Based on our evolutionary history, the ideal ratio of omega-6 to omega-3 in the diet is 1:1. Our ancestors evolved over millions of years eating that way. However, our modern diet has skewed the ratio significantly.

A hundred years ago, the average American ate less than one pound of vegetable oil per year. Today, the average American eats more than 75 pounds of these polyunsaturated omega-6 fats each year. So, instead of the ideal 1:1 ratio, most people consume anywhere from 20 to 50 times more omega-6 than omega-3 fatty acids!
This is a prescription for cancer, heart disease, diabetes, obesity, cataracts, infertility, skin wrinkles, and much more. The twofold solution is very simple:
First, reduce - as much as possible - the omega-6 fatty acids in your diet.
Strictly limit vegetable and seed oils - corn oil, soy, canola, safflower, and sunflower oils. You should also avoid fried and processed foods. Potato chips, baked goods, salad dressings, margarine, shortening, etc. all contain vegetable oils and high levels of omega-6 fats.
Replace any vegetable oils you currently use with extra virgin olive oil, organic grass-fed butter, and organic unrefined coconut oil.
Conventionally raised meats are also much higher in omega-6 fatty acids than meat from animals raised on their natural diet. Cattle raised on corn, for example, have a much, much higher ratio of omega-6 fatty acids in their meat than cattle raised on a natural diet of grass. Grass-fed beef is generally very rich in beneficial omega-3s. Buy organic, naturally raised meats whenever possible. (U.S. Wellness Meats is a multi-family run business that takes great care of their customers.)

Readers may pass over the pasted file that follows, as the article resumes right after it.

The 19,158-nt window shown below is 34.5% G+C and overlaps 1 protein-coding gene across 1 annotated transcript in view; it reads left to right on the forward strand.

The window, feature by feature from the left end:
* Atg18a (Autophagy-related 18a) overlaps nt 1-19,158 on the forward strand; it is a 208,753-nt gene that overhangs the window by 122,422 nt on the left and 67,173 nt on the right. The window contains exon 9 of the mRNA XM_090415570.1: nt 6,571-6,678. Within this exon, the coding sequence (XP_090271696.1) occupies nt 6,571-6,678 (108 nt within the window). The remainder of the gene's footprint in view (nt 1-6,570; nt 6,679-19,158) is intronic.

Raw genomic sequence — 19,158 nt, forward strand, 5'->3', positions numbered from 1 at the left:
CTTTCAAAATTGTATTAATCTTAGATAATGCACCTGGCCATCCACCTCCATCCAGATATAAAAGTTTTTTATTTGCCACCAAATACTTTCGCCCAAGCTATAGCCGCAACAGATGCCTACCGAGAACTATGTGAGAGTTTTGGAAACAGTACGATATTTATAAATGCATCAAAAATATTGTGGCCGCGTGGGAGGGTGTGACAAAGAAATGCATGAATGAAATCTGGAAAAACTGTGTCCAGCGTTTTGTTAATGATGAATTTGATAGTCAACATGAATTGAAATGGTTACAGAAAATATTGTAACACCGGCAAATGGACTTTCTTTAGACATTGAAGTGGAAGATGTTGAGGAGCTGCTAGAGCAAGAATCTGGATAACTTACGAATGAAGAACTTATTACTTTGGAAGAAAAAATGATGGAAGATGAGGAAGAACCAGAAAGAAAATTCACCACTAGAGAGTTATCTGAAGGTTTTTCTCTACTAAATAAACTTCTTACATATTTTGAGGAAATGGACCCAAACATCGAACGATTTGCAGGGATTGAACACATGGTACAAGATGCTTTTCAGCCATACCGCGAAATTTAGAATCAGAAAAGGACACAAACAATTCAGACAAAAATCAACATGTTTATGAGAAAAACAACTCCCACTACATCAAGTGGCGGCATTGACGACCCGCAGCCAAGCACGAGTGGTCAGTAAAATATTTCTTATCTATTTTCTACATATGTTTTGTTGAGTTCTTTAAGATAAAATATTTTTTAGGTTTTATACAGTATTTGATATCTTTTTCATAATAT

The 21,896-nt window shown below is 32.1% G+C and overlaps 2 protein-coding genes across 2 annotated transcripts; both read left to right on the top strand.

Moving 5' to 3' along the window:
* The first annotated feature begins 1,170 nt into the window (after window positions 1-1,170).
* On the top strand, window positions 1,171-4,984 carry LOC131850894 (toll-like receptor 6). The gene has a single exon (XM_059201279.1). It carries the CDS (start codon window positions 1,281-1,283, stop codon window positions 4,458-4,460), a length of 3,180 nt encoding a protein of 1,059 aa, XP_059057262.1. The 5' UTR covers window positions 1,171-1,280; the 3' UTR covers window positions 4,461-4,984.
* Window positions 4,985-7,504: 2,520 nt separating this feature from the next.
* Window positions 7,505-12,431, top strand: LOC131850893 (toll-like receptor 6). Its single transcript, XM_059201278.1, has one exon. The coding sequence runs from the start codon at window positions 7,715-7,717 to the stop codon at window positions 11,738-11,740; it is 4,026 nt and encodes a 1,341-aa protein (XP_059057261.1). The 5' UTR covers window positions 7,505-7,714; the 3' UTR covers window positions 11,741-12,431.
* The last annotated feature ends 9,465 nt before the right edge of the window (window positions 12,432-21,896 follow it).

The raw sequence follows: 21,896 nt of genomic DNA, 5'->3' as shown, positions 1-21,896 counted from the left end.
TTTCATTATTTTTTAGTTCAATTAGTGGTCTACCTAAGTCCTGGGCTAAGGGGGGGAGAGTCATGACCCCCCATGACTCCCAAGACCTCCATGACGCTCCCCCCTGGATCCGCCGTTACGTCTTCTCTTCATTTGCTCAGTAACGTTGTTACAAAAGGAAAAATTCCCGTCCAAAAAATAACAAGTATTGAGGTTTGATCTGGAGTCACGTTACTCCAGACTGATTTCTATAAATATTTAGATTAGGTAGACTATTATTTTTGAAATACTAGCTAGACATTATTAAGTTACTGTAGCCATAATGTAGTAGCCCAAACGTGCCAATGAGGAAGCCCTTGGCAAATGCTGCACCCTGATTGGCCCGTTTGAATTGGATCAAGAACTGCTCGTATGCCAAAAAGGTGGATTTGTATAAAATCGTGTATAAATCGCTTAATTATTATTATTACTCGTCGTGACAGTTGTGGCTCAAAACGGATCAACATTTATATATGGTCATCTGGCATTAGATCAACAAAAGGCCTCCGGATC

Second, boost your intake of omega-3 fatty acids.
Omega-3 fatty acids are found in very few foods, which is why most of the population is deficient. This is a shame, because omega-3s are one of the most beneficial nutrients in the human diet. Hundreds of published studies show that optimal omega-3 levels can greatly improve your overall health, optimize your weight, increase your energy, and help you retain mental function as you age. Omega-3s also reduce your risk of heart disease, diabetes, cancer, and depression. And they can be used to treat rheumatoid arthritis, allergies, hyperactivity, diabetes, digestive disorders, and a host of other conditions.
While you can get omega-3s from flaxseeds and walnuts, these plant sources contain only the fatty acid ALA. The best omega-3 fats are those found in fish - DHA and EPA. Your brain is highly dependent on DHA. Low DHA levels have been linked to depression, memory loss, and a higher risk of developing Alzheimer's. Wild Alaskan salmon (not farm-raised) is one of the best food sources of these fats. But your best bet is to take a fish oil (not cod liver oil) supplement.

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